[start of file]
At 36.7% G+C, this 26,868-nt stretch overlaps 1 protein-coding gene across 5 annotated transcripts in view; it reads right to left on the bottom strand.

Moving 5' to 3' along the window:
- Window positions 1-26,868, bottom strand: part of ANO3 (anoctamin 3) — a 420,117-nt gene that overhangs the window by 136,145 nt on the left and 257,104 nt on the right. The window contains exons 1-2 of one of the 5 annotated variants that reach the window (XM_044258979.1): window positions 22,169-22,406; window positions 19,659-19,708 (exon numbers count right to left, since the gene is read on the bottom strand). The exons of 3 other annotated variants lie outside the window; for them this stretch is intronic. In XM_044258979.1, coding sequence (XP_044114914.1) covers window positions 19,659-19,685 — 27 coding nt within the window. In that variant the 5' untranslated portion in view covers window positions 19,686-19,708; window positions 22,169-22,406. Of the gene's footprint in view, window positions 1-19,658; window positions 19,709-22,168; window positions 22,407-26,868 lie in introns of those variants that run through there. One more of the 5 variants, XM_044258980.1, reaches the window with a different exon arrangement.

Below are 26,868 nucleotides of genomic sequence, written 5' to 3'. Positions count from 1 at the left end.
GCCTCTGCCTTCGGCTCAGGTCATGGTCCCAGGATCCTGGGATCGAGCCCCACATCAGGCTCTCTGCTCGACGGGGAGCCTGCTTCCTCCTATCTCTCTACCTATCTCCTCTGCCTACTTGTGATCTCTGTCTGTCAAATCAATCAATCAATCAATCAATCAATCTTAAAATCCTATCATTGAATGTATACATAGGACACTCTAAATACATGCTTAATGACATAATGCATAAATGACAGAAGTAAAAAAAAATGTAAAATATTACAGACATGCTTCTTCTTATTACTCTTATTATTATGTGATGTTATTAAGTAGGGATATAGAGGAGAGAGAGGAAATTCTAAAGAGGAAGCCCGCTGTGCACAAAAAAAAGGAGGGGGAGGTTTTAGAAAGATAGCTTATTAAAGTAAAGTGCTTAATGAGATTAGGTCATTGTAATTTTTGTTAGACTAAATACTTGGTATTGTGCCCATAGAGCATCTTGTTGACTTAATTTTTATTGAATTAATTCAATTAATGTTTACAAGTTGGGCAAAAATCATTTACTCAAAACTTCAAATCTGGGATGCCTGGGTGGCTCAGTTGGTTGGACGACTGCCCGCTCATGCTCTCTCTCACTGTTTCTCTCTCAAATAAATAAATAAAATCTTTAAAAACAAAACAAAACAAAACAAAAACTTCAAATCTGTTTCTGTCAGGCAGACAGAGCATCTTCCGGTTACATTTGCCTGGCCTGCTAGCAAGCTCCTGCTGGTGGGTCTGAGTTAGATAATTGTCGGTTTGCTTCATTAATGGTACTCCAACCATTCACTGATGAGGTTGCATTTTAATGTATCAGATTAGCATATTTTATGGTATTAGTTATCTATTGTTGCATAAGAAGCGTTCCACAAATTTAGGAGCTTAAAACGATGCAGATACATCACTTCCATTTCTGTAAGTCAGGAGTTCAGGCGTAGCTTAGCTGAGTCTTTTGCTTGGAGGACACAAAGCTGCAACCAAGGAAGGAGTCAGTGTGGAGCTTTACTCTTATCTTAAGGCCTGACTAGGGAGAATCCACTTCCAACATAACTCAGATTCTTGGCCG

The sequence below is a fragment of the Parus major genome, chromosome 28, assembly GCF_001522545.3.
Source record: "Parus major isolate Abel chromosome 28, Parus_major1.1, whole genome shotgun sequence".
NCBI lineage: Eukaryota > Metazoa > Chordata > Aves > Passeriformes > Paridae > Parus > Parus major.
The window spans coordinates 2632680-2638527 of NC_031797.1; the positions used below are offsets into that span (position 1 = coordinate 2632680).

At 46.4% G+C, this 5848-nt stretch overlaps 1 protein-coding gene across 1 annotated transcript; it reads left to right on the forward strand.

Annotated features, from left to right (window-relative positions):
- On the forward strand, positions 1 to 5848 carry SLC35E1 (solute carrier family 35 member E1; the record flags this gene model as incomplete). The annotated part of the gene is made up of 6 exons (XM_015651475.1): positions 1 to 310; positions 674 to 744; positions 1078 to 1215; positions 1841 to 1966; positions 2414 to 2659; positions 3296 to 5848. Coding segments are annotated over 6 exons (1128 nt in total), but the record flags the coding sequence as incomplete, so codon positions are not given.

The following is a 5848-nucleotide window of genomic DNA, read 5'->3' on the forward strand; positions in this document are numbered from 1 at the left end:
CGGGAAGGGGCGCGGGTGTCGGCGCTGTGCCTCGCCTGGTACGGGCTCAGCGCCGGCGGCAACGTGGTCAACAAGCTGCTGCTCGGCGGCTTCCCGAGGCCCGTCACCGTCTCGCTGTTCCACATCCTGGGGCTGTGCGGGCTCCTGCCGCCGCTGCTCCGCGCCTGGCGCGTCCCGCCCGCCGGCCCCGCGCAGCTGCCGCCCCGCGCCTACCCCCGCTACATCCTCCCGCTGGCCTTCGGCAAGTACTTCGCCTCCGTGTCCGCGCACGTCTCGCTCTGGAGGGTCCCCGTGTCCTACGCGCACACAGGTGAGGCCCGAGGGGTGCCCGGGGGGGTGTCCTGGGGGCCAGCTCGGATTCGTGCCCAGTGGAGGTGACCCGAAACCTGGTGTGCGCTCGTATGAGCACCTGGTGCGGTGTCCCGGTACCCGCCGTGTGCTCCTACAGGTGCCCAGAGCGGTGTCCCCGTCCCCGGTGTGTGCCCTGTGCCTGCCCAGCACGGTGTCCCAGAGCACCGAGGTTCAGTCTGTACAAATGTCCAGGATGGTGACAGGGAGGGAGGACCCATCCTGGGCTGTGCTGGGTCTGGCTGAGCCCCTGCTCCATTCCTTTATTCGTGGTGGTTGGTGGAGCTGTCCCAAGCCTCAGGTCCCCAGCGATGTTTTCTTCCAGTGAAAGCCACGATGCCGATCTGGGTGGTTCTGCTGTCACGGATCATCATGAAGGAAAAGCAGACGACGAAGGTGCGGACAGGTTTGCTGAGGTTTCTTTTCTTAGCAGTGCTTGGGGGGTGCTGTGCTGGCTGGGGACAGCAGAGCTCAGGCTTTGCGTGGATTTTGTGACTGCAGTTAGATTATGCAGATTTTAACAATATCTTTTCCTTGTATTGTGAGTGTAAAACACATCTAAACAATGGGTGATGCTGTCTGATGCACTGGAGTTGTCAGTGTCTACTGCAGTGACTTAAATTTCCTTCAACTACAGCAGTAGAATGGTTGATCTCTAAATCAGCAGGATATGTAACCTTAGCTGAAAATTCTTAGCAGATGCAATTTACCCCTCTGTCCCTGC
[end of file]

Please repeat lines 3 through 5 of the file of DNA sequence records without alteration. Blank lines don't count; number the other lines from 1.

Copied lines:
- Window positions 1-26,868, bottom strand: part of ANO3 (anoctamin 3) — a 420,117-nt gene that overhangs the window by 136,145 nt on the left and 257,104 nt on the right. The window contains exons 1-2 of one of the 5 annotated variants that reach the window (XM_044258979.1): window positions 22,169-22,406; window positions 19,659-19,708 (exon numbers count right to left, since the gene is read on the bottom strand). The exons of 3 other annotated variants lie outside the window; for them this stretch is intronic. In XM_044258979.1, coding sequence (XP_044114914.1) covers window positions 19,659-19,685 — 27 coding nt within the window. In that variant the 5' untranslated portion in view covers window positions 19,686-19,708; window positions 22,169-22,406. Of the gene's footprint in view, window positions 1-19,658; window positions 19,709-22,168; window positions 22,407-26,868 lie in introns of those variants that run through there. One more of the 5 variants, XM_044258980.1, reaches the window with a different exon arrangement.

Below are 26,868 nucleotides of genomic sequence, written 5' to 3'. Positions count from 1 at the left end.
GCCTCTGCCTTCGGCTCAGGTCATGGTCCCAGGATCCTGGGATCGAGCCCCACATCAGGCTCTCTGCTCGACGGGGAGCCTGCTTCCTCCTATCTCTCTACCTATCTCCTCTGCCTACTTGTGATCTCTGTCTGTCAAATCAATCAATCAATCAATCAATCAATCTTAAAATCCTATCATTGAATGTATACATAGGACACTCTAAATACATGCTTAATGACATAATGCATAAATGACAGAAGTAAAAAAAAATGTAAAATATTACAGACATGCTTCTTCTTATTACTCTTATTATTATGTGATGTTATTAAGTAGGGATATAGAGGAGAGAGAGGAAATTCTAAAGAGGAAGCCCGCTGTGCACAAAAAAAAGGAGGGGGAGGTTTTAGAAAGATAGCTTATTAAAGTAAAGTGCTTAATGAGATTAGGTCATTGTAATTTTTGTTAGACTAAATACTTGGTATTGTGCCCATAGAGCATCTTGTTGACTTAATTTTTATTGAATTAATTCAATTAATGTTTACAAGTTGGGCAAAAATCATTTACTCAAAACTTCAAATCTGGGATGCCTGGGTGGCTCAGTTGGTTGGACGACTGCCCGCTCATGCTCTCTCTCACTGTTTCTCTCTCAAATAAATAAATAAAATCTTTAAAAACAAAACAAAACAAAACAAAAACTTCAAATCTGTTTCTGTCAGGCAGACAGAGCATCTTCCGGTTACATTTGCCTGGCCTGCTAGCAAGCTCCTGCTGGTGGGTCTGAGTTAGATAATTGTCGGTTTGCTTCATTAATGGTACTCCAACCATTCACTGATGAGGTTGCATTTTAATGTATCAGATTAGCATATTTTATGGTATTAGTTATCTATTGTTGCATAAGAAGCGTTCCACAAATTTAGGAGCTTAAAACGATGCAGATACATCACTTCCATTTCTGTAAGTCAGGAGTTCAGGCGTAGCTTAGCTGAGTCTTTTGCTTGGAGGACACAAAGCTGCAACCAAGGAAGGAGTCAGTGTGGAGCTTTACTCTTATCTTAAGGCCTGACTAGGGAGAATCCACTTCCAACATAACTCAGATTCTTGGCCG